Ask HR: What Should Workers Do to Prepare for Layoffs?

By Johnny C. Taylor, Jr., SHRM-SCP June 2, 2023

SHRM President and Chief Executive Officer Johnny C. Taylor, Jr., SHRM-SCP, is answering HR questions as part of a series for USA Today. 

Do you have an HR or work-related question you'd like him to answer? Submit it here.


For the first time in my career, I'm really concerned about job security as we approach a recession. As companies are laying off thousands of employees, what can I do to prepare for a potential layoff? —Fahad

Johnny C. Taylor, Jr.: You aren't alone. Many workers share your concerns about job security and the impending recession. Ultimately you aren't in control of your employer's decisions. However, you can control how well you perform in the interim, how prepared you are in case of a layoff and how to respond in the event of a layoff. Putting in motion the following steps will give you options for safeguarding your career:

1. Begin tightening your spending to save more money in the event you are out of work. While you might save money on transportation costs by not traveling back and forth to work, other expenses such as continuing health insurance can be very costly when your employment ends. Start trimming the fat now by packing lunch, passing on Starbucks, and limiting excess spending.

2. Edit and update your resume to ensure it is current. Use action words to describe your accomplishments. You may need to brush up on your resume-writing and interviewing skills. There are many resources online to help you in this area. LinkedIn may be a useful resource for free professional development opportunities. Be sure to quantify the value you bring to your current employer and previous jobs, too. If you have saved the company money or time due to the implementation of your idea, plan or process, include that on your resume.

3. Don't wait to be laid off; begin your job search immediately. This can help you identify job opportunities. You can also utilize your professional network and job boards and reach out to your friends, family and social organizations to seek job opportunities. Try volunteering to gain exposure and possible consideration for a job opportunity.

4. If you elect to continue your health benefits after a layoff, COBRA allows you to continue your health benefits for up to 18 months for a layoff. You may be required to pay 102 percent of the cost.

5. If you are laid off, consider negotiating a severance agreement to provide income beyond your last work day. Some employers offer a standard severance, but you can potentially negotiate more.

6. You may also want to review the requirements to apply for unemployment in your state should you be laid off.

Lastly, try not to let your concerns about a potential layoff negatively impact your mental well-being. If you find that they do, don't be afraid to seek support through your employee assistance program or mental health insurance benefits. Professional mental health support may help you remain calm while you plan and strategize for change.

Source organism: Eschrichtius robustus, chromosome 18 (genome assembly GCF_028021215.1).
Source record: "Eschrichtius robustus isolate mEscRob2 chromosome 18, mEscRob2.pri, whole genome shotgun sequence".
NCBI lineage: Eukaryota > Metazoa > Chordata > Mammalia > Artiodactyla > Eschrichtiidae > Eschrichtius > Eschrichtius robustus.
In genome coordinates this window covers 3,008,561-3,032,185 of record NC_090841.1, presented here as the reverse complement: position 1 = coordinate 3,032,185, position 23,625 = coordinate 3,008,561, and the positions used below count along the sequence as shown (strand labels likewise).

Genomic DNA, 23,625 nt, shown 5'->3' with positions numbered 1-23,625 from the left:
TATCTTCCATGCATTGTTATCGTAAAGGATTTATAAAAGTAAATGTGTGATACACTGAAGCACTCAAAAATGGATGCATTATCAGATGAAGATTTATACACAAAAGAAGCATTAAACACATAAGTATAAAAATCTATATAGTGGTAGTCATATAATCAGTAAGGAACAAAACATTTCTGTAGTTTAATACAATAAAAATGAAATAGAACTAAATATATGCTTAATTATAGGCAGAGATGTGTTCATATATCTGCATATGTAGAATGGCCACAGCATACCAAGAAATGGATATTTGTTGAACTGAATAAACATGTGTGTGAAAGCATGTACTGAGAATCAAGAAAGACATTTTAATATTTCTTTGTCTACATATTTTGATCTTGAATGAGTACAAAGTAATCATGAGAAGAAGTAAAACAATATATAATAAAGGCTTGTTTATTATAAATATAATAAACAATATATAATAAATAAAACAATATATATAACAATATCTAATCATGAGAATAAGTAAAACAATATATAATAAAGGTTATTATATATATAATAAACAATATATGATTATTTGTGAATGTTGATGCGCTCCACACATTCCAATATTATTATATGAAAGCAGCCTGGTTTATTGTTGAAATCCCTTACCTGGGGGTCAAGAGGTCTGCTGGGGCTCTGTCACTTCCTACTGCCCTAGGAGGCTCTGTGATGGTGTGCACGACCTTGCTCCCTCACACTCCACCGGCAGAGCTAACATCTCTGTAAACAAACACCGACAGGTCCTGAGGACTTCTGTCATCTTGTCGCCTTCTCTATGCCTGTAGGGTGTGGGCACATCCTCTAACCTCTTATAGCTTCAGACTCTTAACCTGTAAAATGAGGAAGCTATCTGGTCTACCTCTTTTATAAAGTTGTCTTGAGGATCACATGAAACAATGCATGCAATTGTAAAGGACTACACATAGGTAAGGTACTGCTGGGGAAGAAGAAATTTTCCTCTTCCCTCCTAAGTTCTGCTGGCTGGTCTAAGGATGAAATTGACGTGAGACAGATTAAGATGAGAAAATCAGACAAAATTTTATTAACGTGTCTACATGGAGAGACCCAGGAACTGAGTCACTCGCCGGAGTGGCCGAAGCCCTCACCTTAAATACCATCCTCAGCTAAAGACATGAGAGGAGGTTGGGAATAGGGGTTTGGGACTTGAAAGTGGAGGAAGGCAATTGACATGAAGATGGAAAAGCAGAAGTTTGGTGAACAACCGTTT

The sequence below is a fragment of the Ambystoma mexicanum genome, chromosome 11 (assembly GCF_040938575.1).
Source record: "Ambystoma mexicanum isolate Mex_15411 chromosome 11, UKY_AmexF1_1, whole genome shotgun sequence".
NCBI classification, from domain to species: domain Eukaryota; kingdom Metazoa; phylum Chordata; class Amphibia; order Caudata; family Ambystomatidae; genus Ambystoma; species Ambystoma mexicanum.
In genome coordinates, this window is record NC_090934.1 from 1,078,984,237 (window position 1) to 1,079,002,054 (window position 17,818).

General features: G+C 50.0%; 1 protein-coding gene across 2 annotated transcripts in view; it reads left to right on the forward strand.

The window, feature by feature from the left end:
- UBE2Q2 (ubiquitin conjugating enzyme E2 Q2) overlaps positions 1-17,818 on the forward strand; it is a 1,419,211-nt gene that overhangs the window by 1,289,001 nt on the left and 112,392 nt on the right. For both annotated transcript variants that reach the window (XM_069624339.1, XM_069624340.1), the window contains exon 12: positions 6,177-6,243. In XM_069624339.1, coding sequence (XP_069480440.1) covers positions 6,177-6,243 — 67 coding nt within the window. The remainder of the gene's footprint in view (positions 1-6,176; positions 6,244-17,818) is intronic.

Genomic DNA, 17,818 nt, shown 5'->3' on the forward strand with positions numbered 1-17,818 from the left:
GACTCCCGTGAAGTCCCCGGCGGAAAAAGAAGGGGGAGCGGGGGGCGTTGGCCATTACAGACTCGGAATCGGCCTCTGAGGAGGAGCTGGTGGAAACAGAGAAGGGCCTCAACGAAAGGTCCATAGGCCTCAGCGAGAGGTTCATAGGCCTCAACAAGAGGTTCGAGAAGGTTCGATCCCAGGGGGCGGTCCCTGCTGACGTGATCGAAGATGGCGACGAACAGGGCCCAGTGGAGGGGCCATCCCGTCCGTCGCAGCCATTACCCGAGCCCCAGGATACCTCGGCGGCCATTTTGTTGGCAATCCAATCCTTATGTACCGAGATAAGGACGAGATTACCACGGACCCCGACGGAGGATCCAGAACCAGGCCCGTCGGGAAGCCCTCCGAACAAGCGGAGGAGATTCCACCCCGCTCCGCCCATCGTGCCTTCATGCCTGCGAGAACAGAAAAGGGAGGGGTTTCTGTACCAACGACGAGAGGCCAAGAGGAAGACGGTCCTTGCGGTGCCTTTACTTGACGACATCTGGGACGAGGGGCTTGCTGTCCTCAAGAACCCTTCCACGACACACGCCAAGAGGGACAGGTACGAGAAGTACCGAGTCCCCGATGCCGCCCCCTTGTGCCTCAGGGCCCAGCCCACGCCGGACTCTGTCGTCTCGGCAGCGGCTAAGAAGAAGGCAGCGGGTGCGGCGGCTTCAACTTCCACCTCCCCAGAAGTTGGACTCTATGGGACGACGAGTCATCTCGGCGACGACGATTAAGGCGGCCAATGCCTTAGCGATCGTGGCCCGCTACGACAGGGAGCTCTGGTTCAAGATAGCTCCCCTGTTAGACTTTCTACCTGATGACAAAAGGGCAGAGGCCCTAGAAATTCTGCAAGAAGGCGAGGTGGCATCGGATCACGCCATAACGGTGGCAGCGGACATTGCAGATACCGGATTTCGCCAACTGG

Our company recently switched from set paid time off (PTO) to unlimited PTO. When attempting to schedule it, my supervisor said, 'It's not REALLY unlimited; it's the same as before.' Is this just a way for the company to get around paying out accrued PTO upon termination? Is it legal? —Sandy

Johnny C. Taylor, Jr.: Understanding the differences between traditional PTO and unlimited PTO can be challenging. Usually, an unlimited policy can eliminate the need for your employer to pay out PTO upon termination, as is customary with traditional PTO. However, some states require unused vacation or PTO to be paid out upon termination. Hence, employers should consult an attorney to ensure their policy is clear and complies with regulations, including PTO payout laws.

Hearing the term unlimited probably made you think you can take as much PTO as you want or take PTO at any time you desire, but that's not how unlimited PTO works. Your company must still run operationally, and your employer can only offer unlimited PTO policies with proper parameters. Employers establish guidelines on the use of PTO. Your employer will likely outline the process for requesting time off, and your supervisor will need to review other time-off requests within the department to determine if they can approve it.

Traditional and unlimited PTO policies must account for the scheduling and staffing needs of your employer's business operations. Still, for unlimited policies, there are noticeable differences, including no accruals and no payouts of unused PTO upon termination. Additionally, most unlimited PTO policies will also carve out leaves of absence, such as Family and Medical Leave Act (FMLA) and Americans with Disabilities Act (ADA) leave accommodations, to ensure consistent treatment during an unpaid leave of absence. Check your company's policy to see if it addresses FMLA and ADA situations. If not, reach out to your human resource department for clarification.

The similarities between unlimited and traditional PTO policies may be what your supervisor meant about the leave not being unlimited but "the same as before." Unlimited PTO policies will potentially offer employees more paid-leave benefits when they are most needed. No more worrying about how much leave you'll need to accrue to cover your vacation plans for the year or to plan for medical illnesses or emergencies. Unlimited PTO policies give employees peace of mind and more freedom in finding better work/life integration. So, take comfort in knowing your company's unlimited PTO policy is a valuable benefit even when boundaries exist.



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